Transthoracic echocardiography was performed in order to measure LV geometry and function.9 Two-dimensional M-mode echocardiographic recordings were obtained using a 40 MHz scanning head with a spatial resolution of 30 um (Vevo 660, VisualSonics, Toronto). Using long-axis views, LV end-diastolic volume, posterior wall thickness, ejection fraction and mass were computed. Following which, the mice were positioned on a feed-back temperature controlled operating table (Vestavia Scientific, Birmingham, AL) and maintained with 2% isoflurane anesthesia. A pre-calibrated 4 electrode-pressure sensor catheter (1.4 F, SPR-839, Millar Instruments, Houston, TX) was positioned in the LV via the right carotid artery. LV pressures and relative volumetric units were continuously recorded using a pressure-conductance unit (ARIA, MPCU-200, Millar) and integrated electrical stimulation (DAQ, PV Analysis Software, Millar). The placement of the LV conductance catheter, validation procedures, and algorithm have been described previously.9,24 With continuous recording of the LV pressure-volumetric signal, gentle digital pressure was placed on the abdomen in order to reduce venous return and then released. The isochronal LV pressure-volume points were used in order to compute an index of LV contractility defined as maximal LV elastance (Emax).24
LV sections (5 um) were stained with picro-sirius red for fibrillar collagen and the percent area of collagen within the LV computed.1,9 For the subsequent MI studies, LV sections were stained with hematoxylin and eosin for measurement of MI size using computer assisted planimetry (Sigma Scan, Media Cybernetics) where MI size was expressed as a percent of the total LV area. In order to compute the relative density of alpha smooth muscle actin (ASMA) positive cells within the interstitium, reflective of myofibroblasts,25 parallel LV sections were incubated with anti-ASMA (AB5694;1:200 dilution) overnight at 4degC, and specifically bound antisera visualized by a peroxidase reaction (Vector Labs Peroxidase Substrate Kit, SK4100). The LV sections were imaged at a final magnification of 20X and 10 random fields within the mid-myocardial region, devoid of any vascular compartment, were digitized and the number of ASMA positive cells computed.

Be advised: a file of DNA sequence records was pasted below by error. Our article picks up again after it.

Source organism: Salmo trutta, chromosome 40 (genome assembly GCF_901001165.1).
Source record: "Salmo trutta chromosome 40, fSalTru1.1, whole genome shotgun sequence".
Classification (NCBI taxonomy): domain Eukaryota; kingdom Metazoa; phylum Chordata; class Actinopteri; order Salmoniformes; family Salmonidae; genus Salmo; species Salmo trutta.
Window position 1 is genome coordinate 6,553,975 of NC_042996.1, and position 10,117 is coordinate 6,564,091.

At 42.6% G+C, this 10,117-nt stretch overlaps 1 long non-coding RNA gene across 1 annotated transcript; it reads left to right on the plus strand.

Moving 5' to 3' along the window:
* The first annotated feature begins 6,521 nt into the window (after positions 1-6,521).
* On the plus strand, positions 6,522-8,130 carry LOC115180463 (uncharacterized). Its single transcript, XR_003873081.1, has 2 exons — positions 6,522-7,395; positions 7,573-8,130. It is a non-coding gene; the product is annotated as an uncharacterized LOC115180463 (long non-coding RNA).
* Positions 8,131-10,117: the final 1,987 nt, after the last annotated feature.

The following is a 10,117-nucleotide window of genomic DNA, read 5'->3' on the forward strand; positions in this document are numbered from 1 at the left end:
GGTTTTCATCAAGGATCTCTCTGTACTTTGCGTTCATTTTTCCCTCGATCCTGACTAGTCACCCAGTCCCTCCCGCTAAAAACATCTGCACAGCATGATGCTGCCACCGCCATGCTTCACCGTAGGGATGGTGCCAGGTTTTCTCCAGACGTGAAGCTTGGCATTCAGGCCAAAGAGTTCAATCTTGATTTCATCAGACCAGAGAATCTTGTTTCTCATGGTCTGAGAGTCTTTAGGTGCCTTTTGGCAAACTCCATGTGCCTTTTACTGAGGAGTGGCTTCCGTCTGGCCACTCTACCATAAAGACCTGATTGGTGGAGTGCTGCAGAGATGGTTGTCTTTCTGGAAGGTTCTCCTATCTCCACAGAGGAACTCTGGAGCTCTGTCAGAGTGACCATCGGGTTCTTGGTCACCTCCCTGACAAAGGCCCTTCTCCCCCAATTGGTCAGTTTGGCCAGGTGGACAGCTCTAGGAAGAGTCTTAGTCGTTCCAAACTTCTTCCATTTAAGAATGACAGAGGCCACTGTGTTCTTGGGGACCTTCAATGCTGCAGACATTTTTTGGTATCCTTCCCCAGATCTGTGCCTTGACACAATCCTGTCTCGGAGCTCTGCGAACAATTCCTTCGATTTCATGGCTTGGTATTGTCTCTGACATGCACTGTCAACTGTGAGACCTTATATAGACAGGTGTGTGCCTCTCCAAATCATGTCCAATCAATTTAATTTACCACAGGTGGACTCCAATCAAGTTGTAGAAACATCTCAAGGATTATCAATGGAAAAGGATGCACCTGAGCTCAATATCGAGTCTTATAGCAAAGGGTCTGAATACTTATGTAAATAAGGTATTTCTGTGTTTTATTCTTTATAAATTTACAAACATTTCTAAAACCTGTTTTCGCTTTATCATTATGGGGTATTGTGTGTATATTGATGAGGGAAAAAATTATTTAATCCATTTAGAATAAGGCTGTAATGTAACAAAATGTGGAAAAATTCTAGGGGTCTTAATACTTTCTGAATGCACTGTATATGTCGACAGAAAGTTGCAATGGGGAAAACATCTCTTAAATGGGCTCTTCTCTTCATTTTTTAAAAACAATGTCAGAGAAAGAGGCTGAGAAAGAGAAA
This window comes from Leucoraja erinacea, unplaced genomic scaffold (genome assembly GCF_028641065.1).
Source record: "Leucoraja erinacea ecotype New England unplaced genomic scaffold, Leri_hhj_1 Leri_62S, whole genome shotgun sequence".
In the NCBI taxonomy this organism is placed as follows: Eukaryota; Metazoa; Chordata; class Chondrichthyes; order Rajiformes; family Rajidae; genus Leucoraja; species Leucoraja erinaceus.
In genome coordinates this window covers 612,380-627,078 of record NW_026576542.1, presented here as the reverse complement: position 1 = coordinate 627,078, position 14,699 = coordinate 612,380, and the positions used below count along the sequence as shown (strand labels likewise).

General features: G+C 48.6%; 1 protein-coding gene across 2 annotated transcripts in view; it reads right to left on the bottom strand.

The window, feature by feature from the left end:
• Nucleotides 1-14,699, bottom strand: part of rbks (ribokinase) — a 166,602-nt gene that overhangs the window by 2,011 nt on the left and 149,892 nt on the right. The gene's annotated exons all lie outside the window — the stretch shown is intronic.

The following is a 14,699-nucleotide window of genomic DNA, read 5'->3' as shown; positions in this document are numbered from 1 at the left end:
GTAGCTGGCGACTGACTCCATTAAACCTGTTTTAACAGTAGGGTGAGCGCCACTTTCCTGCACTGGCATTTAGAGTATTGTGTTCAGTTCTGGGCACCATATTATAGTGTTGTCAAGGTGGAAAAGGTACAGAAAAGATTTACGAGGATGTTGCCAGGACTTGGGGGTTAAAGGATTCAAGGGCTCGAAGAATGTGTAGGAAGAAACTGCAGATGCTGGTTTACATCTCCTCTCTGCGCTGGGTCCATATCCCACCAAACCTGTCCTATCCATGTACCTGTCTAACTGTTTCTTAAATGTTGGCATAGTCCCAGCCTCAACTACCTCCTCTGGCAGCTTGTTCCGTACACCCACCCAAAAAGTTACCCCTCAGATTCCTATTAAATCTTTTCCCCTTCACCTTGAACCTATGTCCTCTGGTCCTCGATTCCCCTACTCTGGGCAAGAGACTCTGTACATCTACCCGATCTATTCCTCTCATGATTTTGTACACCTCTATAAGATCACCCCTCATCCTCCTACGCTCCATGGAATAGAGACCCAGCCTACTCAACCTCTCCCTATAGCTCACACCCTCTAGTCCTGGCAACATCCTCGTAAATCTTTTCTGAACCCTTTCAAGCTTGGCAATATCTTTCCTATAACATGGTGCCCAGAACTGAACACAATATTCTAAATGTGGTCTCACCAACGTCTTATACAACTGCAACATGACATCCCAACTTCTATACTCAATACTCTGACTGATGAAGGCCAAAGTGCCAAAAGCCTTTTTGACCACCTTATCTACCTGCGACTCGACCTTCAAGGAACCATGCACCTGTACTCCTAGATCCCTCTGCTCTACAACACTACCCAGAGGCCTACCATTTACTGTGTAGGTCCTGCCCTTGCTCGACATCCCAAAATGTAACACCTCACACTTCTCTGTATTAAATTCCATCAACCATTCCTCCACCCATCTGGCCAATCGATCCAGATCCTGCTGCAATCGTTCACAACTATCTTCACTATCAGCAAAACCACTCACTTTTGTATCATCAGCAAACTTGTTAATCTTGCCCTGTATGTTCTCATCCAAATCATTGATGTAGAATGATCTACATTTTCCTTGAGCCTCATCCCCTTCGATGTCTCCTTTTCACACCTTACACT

Frozen LV sections (7 um) were fixed in ice cold acetone for 5 minutes, washed, blocked with 10% goat serum (Sigma), and then in the primary MT-MMP antisera (AB815; 1:250 dilution) overnight at 4degC. The LV sections were then vigorously washed and incubated with a secondary antisera (AlexaFluor 488;1:250 dilution, Molecular Probes, WA), cover-slipped (Vectasheild Mounting Media) and imaged using confocal microscopy (Zeiss LSM 510; Plan-Apochromat 63X/1.4; 495/519 nm excitation/emission) as well as by difference interference contrast. In a second protocol, dual staining for both MT1-MMP and ASMA was performed in which the secondary antisera utilized for ASMA localization was at different excitation/emission wavelengths (650 nm/668 nm, AlexaFluor 647; 1:250 dilution).